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Home » Nigerian Cases » Supreme Court » T. O. S. Benson Vs S. A. Onitiri (1960) LLJR-SC

T. O. S. Benson Vs S. A. Onitiri (1960) LLJR-SC

T. O. S. Benson Vs S. A. Onitiri (1960)

LawGlobal-Hub Lead Judgement Report

ADEMOLA, C.J.F

The appellant Mr. T.O.S. Benson and the respondent Mr. S.A. Onitiri both, on the 12th December, 1959, contested the Federal Election to the House of Representatives as candidates for Lagos North Constituency. Mr. Benson defeated Mr. Onitiri at the election and was duly returned.

On the 5th January, 1960, Mr. Onitiri, the defeated candidate, filed a petition praying the High Court of Lagos to declare that Mr. Benson was not duly elected or returned as he was not qualified to be elected because he was at all material times holding an office of emolument under the Crown as a member of the Lagos Executive Development Board and he was such a member on the day of the said election. The said Lagos Executive Development Board, hereinafter called the Board, the petition continued, is a body corporate incorporated directly by a law enacted by a legislature in Nigeria, and its members receive remuneration.

In reply to the petition so filed Mr. Benson, then the respondent, admitted that he was a member of the said Board but said that he had resigned his membership before the election the subject matter of the petition and before any time material to the said election.

The petition was heard by the High Court on the 16th and 17th February, 1960, and in a considered judgment on the 2nd March, 1960, the learned Judge declared that the respondent in the petition before him, namely Mr. Benson, who was returned as elected in the elections to the House of Representatives on the 12th day of December, 1959, was not duly elected, and that the election was void.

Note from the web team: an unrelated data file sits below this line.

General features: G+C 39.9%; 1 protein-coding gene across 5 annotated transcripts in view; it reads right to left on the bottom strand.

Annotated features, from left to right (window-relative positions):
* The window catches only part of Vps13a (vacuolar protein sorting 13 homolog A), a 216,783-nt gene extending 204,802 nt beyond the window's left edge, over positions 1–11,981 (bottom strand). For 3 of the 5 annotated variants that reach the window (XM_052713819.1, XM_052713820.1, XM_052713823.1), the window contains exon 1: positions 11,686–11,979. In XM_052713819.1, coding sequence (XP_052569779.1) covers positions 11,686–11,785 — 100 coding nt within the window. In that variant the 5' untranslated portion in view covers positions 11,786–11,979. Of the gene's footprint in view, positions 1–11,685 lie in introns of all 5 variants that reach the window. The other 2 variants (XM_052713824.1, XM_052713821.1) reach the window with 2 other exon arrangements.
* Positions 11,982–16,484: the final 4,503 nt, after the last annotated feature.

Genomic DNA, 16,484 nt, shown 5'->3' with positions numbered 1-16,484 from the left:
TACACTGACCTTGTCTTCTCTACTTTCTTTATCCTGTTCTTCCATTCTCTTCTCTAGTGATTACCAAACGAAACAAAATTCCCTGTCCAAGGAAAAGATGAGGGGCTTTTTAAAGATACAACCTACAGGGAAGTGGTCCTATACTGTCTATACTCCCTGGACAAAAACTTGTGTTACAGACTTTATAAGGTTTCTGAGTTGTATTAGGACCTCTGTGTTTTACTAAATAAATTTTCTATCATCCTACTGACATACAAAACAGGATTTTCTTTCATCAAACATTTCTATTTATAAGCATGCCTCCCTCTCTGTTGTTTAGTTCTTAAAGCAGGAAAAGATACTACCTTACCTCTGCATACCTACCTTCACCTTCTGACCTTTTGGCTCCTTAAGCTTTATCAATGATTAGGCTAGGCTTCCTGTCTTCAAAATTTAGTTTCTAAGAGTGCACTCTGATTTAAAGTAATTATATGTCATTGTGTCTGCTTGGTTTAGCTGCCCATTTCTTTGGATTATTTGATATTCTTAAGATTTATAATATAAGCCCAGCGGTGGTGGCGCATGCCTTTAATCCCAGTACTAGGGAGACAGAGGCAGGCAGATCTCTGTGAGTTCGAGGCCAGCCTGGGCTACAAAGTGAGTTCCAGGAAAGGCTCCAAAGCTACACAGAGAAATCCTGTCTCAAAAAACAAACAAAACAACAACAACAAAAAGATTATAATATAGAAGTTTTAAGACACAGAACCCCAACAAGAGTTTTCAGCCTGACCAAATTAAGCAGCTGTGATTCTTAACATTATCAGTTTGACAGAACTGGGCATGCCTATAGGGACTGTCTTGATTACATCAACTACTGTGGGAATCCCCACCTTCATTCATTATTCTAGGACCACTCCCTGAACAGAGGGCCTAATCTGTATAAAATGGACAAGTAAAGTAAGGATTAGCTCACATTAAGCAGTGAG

Mr. Onitiri, who also asked the Court in his aforesaid petition of the 5th January, 1960 to declare himself duly elected, was refused his prayer and was held not entitled to the seat.

Both of them were dissatisfied with the judgment of the learned Judge. The present appellant, Mr. Benson, has appealed against the judgment unseating him, and the present respondent, Mr. Onitiri, also held a cross-appeal stating that the learned Judge was wrong not to have declared in his favour that he was entitled to the seat.

The facts before the learned trial Judge which lead to the disqualification are succinctly as follows-:

In 1951, in exercise of powers conferred upon the Governor by section 3(3)(a) of the Lagos Town Planning Ordinance Cap. 103, Mr. T.O.S. Benson was appointed a member of the Board. The Board is a body corporate incorporated by a law enacted in Nigeria – see section 3(8) of the Ordinance. From the year 1957 members of the Board, other than officials, have been paid emoluments of £400 each per annum. As will be seen from the instruments of appointment, Exhibit 1, Mr. Benson was appointed an additional member under section 3(3) of the Ordinance. It would appear that an additional member to the Board is appointed for such period or for such purpose as shall be specified in the instrument appointing him. The subsection reads:-